The global economic slowdown in 2001, the events of September 11, 2001, and the banking crisis in 2003 shattered the Dominican Republic’s already weakened macroeconomic framework and jeopardized its growth prospects. By honoring all deposits, including off-shore and off-balance sheet exposure, of the failed banks, the government helped limit contagion in the banking system. However, it placed a very large fiscal burden on the country, particularly the Central Bank, which was severely de-capitalized. This added to the urgency of re-capitalizing the Central Bank and strengthening the financial sector, especially the regulatory institutions.
The World Bank’s strategic approach to supporting the financial sector during this troubled period included addressing the fundamental weaknesses in the financial system and encouraging medium- to long-term institutional and policy reforms. This Financial Sector Technical Assistance Loan was prepared during the banking crisis and was designed to support these medium-term institutional and market reforms.
The financial system has benefitted from the initiatives supported by the project in terms of improved performance and reduced risk of another crisis, which is reflected in significantly improved indicators in the banking system. For example, past due loans declined from 7.5 percent in 2005 to 1.7 percent in 2011, while the banking system’s capitalization rose from 8.8 percent to 9.7 percent. With this, the ability of the banking system to withstand external shocks has notably improved as demonstrated by its capacity to deal with the effects of the international financial crisis of 2008.
The pension system experienced strong growth during the project implementation period. Between 2005 and 2011, the size of the pension funds’ investment portfolio expanded at an average annual rate of 41.6 percent. If this trend continues, it will greatly increase the demand for investible securities thus providing greater opportunities for domestic companies to access the capital markets.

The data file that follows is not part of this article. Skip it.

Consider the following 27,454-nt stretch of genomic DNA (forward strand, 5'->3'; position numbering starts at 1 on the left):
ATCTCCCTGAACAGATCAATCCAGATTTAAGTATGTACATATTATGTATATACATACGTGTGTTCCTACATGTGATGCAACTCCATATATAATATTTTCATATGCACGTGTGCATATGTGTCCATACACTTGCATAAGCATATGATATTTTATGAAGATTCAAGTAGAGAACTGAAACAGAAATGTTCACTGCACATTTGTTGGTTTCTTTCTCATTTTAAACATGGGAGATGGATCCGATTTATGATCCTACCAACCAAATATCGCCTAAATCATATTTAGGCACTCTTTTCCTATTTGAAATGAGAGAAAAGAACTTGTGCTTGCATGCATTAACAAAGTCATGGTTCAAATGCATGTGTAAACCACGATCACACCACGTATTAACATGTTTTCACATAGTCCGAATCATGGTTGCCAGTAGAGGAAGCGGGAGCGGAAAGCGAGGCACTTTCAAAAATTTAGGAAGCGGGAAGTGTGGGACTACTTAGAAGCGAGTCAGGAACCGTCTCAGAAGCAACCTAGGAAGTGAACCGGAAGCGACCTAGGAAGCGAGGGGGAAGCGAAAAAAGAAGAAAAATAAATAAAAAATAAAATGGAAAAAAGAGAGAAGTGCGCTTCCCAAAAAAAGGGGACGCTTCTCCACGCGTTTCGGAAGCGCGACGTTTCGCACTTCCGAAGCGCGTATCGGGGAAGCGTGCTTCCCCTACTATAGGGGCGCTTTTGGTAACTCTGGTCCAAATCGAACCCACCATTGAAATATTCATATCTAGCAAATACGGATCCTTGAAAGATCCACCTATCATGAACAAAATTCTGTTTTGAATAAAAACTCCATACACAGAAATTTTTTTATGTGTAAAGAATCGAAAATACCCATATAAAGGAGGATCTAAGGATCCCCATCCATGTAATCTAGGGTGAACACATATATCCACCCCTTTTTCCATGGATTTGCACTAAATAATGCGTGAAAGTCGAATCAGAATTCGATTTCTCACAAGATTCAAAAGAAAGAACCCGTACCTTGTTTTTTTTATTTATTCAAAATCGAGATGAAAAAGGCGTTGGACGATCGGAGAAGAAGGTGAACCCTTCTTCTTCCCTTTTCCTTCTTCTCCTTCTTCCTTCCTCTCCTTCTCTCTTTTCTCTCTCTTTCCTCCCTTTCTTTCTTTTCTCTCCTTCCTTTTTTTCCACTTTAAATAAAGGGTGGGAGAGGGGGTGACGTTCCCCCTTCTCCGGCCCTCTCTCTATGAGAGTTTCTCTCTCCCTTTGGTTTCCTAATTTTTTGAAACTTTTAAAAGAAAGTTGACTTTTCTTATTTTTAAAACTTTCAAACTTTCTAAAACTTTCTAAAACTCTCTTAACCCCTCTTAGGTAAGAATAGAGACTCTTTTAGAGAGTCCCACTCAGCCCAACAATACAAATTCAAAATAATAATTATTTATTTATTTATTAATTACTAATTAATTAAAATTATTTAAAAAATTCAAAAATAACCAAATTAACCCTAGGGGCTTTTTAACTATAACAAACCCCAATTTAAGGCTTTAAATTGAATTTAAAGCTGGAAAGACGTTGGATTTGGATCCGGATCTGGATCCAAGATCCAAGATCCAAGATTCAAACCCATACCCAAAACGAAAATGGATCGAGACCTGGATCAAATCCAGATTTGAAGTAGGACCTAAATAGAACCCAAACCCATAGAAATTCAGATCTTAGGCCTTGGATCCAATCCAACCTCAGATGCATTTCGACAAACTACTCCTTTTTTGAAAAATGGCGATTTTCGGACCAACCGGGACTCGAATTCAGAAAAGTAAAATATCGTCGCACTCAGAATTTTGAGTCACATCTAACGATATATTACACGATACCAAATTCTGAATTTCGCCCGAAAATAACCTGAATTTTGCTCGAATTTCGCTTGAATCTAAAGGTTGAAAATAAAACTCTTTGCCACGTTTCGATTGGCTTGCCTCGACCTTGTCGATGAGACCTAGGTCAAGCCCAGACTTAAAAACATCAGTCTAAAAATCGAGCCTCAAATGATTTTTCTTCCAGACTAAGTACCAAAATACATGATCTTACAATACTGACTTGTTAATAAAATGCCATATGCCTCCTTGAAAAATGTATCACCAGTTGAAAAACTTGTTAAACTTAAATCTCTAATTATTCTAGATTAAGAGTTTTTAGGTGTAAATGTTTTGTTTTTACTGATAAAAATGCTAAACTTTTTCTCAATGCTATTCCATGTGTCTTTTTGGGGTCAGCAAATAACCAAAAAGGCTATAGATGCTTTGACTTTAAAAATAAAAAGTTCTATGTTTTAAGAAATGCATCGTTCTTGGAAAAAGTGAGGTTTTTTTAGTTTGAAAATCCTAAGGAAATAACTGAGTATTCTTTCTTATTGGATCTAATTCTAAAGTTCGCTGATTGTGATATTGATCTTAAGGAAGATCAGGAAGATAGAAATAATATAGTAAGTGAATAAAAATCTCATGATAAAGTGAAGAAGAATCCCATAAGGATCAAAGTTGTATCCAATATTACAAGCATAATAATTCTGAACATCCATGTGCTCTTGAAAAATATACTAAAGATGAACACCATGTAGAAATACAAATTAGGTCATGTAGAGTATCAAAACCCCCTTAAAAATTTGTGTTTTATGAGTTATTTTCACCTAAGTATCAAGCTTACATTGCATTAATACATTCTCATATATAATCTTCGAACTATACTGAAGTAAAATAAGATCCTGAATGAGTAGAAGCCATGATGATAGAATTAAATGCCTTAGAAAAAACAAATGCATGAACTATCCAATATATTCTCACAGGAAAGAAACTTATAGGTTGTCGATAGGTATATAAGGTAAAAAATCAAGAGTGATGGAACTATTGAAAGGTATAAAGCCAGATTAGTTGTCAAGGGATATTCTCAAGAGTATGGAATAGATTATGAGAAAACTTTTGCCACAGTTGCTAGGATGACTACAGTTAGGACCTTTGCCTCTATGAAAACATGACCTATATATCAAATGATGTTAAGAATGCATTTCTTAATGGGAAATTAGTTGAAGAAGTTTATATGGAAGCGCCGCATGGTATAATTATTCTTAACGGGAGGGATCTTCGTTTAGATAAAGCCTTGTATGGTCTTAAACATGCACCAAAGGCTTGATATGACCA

The new Real Time Gross Settlement System became operational in 2008 and has already produced very positive results in terms of greater market efficiency and reduced risk. Key benefits of the new system include:
- Reduced fraud as the system applies rigorous validation standards to each transaction, plus regulators are engaged in ongoing surveillance of transactions.
- Greatly reduced settlement time, as the transactions are recognized on a real time basis, thereby reducing the time from as long as 24 hours to only minutes.
- Authorization of the national securities custodian to de-materialize securities in 2008, thus enhancing the liquidity and safety of securities transactions.
The project also supported the creation of a joint Central Bank-Banking Superintendency web-based portal that has notably improved the timeliness and quality of information available to these institutions. It also contributed to the introduction of a modern platform that allows the Ministry of Finance to manage the public debt in a more efficient manner.
Bank Group Contribution
The total cost of the project was US$13.2 million. The Bank contributed US$12.01 million through a technical assistance loan. The government of the Dominican Republic contributed US$1.19 million.
The project’s principal partners were the government agencies directly involved with the financial sector including the Central Bank, the Ministry of Finance’s Public Debt Office, the Superintendency of Banks, the Superintendency of Insurance, the Superintendency of Pensions and the Superintendency of Securities. After a restructuring of the project in 2009, the Superintendency of Insurance was excluded. The Project Implementation Unit within the Central Bank coordinated multiple activities across the participating agencies.
The Bank, the International Monetary Fund (IMF), and the Inter-American Development Bank (IADB), followed a coordinated approach to engage the authorities in crisis management. The IMF was the first responder with a Stand-By Agreement in August 2003, which provided US$620 million to address the Central Bank’s quasi-fiscal deficit through a re-capitalization strategy. The IADB’s US$6.6 million technical assistance project focused on assisting inspections of banking institutions, which were conducted with international consultants.
The Bank and the government are discussing options for non-lending technical assistance in areas such as the delivery of a crisis simulation exercise to gauge the country’s preparedness for potential negative developments in the financial sector; the delivery of financial services to micro, small, and medium enterprises (MSMEs), and the consolidation and supervision of financial cooperatives.
The beneficiaries of this project are mainly the financial institutions whose performance improved after the strengthening of the regulatory framework and financial system infrastructure. Individuals, whose savings are in bank deposits or other types of investments, are also less vulnerable to losses. Greater confidence in the financial system will also contribute to a higher savings rate and thus greater availability of financing for investments.